Penny Arcade's On the Rain-Slick Precipice of Darkness 3 - Staff Review  

Lightning Bolts Are So 2000-Late
by Adriaan den Ouden

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Less than 20 Hours
+ Terrific class system.
+ Excellent new combat system.
+ Great Penny Arcade humor.
- Little else to the game beyond combat.
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   You know there's something wrong when four years go by and a serialized game series doesn't get another entry. Such is the case of Hothead Games' duo of Penny Arcade titles, On the Rain-Slick Precipice of Darkness, Episodes One and Two. While the franchise was essentially dead following the late-2008 release of Episode 2, this year it has been revived by an unlikely source. Penny Arcade's On the Rain-Slick Precipice of Darkness 3 was picked up and developed by none other than Zeboyd Games, whom RPGamers might recognize as the creators of the imaginative 16-bit-esque indie RPG Cthulhu Saves the World.

   Rain-Slick 3 picks up right where the first two games left off. Gabe and Tycho of the Startling Developments Detective Agency have had a hell of a week, killing gods left and right, and more trouble is brewing in the film noir-styled city of New Arcadia. It all begins when they receive a menacing telephone call, filled with ten minutes of nothing but silence — obviously the work of evil mimes. Since this clearly warrants a scrupulous investigation, the pair sets off to uncover the latest threat to menace the city, and their old pal Dr. Blood is right in the thick of it.

   While the original titles allowed players to create their own protagonist to accompany Gabe and Tycho on their adventure, Rain-Slick 3 turns to a more traditional, 16-bit way of thinking, creating a new party of four characters to play with. In addition to the gun-toting wordsmith Tycho and his punch-drunk ally Gabe, players will be able to adventure with Tycho's ex-wife Moira and a disembodied head named Jim who lives in a jar filled with a mysterious green fluid. Penny Arcade's verbose humor is once again central to the experience, and this latest installment has a significantly larger amount of content than either the original two Rain-Slick titles or Zeboyd's other games. Zeboyd fans will be pleased to discover that a handful of Cthulhu Saves the World jokes have been inserted into the story, and they actually fit shockingly well with the game's apocalyptic motif.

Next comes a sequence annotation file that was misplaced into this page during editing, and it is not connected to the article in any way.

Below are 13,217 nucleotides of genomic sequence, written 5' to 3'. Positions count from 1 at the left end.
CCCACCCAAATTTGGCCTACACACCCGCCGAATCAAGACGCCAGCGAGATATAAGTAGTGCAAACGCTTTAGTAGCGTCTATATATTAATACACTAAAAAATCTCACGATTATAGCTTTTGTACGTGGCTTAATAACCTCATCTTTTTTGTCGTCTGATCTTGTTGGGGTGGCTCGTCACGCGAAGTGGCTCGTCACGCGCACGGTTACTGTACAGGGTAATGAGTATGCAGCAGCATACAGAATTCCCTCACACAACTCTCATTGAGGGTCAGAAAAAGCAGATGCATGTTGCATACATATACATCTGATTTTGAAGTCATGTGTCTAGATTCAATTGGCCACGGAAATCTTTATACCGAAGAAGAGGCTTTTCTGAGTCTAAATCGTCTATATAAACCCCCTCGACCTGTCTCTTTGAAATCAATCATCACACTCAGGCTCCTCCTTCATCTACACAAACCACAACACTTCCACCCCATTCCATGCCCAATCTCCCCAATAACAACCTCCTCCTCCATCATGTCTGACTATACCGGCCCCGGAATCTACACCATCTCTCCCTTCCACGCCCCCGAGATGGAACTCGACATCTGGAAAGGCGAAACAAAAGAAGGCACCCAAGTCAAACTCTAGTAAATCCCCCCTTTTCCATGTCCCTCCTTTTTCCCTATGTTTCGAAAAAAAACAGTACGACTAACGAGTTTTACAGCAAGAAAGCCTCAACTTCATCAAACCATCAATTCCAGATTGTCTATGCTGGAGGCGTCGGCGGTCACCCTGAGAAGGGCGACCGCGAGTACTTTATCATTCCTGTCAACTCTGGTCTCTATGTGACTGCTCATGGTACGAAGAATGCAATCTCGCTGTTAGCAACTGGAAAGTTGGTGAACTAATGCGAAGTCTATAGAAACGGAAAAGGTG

This crow will totally blow your mind.  Because it's deep like that. This crow will totally blow your mind. Because it's deep like that.

   One thing fans of the first two games might find disappointing is that Rain-Slick 3 has stripped away the adventure game elements in favor of a heavier focus on RPG mechanics. While this means players won't encounter any dialogue trees or puzzles to solve, Zeboyd has instead crafted a class system that rivals even industry heavyweights like Final Fantasy or Dragon Quest. Each of the four characters in the game has one unique class associated with them, but they are also able to simultaneously equip two additional classes, chosen from a huge assortment of bizarre and unusual concepts. Every class in the game has a unique function and brings with it a slew of new spells and passive abilities. Finding and equipping the right combination for each character is a blast, and there are so many potential options available that the game can be played multiple times with different strategies.